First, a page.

And there were shepherds living out in the fields nearby, keeping watch over their flocks at night. An angel of the Lord appeared to them, and the glory of the Lord shone around them, and they were terrified. 10 But the angel said to them, “Do not be afraid. I bring you good news that will cause great joy for all the people. 11 Today in the town of David a Savior has been born to you; he is the Messiah, the Lord. 12 This will be a sign to you: You will find a baby wrapped in cloths and lying in a manger.”

13 Suddenly a great company of the heavenly host appeared with the angel, praising God and saying,

14 “Glory to God in the highest heaven,     and on earth peace to those on whom his favor rests.”

15 When the angels had left them and gone into heaven, the shepherds said to one another, “Let’s go to Bethlehem and see this thing that has happened, which the Lord has told us about.”

16 So they hurried off and found Mary and Joseph, and the baby, who was lying in the manger.”

Matthew 2:11 (NIV)

“11 On coming to the house, they saw the child with his mother Mary, and they bowed down and worshiped him. Then they opened their treasures and presented him with gifts of gold, frankincense and myrrh.”

Christmas is when we celebrate the birth of the Christ Child. God sent His Son, Jesus, into the world to be born of a virgin in lowly Bethlehem. His birth brought great joy and great hope. His birth was much anticipated – not just by His parents. Angels, shepherds and wise men all knew this was no ordinary birth and no ordinary baby. Hundreds of years before prophets had told of this birth and this baby.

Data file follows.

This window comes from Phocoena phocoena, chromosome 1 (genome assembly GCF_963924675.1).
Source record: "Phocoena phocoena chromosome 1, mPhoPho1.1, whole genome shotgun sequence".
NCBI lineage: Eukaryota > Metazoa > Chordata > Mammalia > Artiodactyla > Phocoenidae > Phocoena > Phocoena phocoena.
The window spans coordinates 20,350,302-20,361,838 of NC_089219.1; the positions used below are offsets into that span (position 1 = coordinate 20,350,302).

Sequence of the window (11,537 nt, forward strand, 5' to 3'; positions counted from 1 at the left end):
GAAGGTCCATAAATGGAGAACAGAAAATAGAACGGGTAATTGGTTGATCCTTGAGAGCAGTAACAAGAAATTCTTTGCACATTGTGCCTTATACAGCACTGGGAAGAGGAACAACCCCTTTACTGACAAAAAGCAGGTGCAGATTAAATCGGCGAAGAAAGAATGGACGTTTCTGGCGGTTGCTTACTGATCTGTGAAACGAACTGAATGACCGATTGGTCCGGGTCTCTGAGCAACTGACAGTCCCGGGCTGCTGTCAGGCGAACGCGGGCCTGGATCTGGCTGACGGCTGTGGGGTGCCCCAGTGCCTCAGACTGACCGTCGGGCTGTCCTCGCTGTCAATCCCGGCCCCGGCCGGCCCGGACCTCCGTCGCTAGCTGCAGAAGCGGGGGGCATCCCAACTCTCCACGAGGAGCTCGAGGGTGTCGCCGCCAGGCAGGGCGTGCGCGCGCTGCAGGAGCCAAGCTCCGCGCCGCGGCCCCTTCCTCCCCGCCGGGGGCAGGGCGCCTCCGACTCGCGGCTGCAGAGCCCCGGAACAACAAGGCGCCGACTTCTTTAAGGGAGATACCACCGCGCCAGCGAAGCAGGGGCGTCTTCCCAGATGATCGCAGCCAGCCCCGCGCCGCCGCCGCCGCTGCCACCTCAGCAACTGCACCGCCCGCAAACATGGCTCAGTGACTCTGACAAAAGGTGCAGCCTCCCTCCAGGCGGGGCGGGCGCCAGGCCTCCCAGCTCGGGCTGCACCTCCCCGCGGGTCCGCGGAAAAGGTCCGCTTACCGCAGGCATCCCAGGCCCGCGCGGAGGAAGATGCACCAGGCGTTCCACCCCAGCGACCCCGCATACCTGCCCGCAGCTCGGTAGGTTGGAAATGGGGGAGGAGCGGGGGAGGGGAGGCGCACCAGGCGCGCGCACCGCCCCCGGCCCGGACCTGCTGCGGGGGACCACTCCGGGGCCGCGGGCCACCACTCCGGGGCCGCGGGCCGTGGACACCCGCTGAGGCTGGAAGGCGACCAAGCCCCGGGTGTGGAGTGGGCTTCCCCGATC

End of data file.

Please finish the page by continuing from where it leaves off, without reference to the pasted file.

Jesus was born so that one day He could die on the cross paying the price for our sin. It is His birth and death that brought the gift of salvation to us. The Bible tells us that all have sinned (Romans 3:23). Without Jesus, we would die in our sins, but loving us, God sent the great gift of love – Baby Jesus.

But Christmas is not just about God showing His love for us by sending Jesus; it is also about His call for us to love others. God’s love is a gift to us, but we must release it to others. How? Through words and actions.

Understand that this season of joy is not a happy time for some – those stressed by not having money for bills much less presents or turkey dinners, those who grieve their loved ones who are not present to share the season with them, those who feel alone and lonely.   Tis the season for us to release the love that God has given us.

This week, read the Christmas stories in Luke and Matthew. Pray and ask the Lord to guide you during this season to real and practical acts of love for someone who really needs a gesture of God’s love. Thank Him for how He blesses you and positions you to bless others!

A TREAT:  https://www.youtube.com/watch?v=_ecIXyYRnoo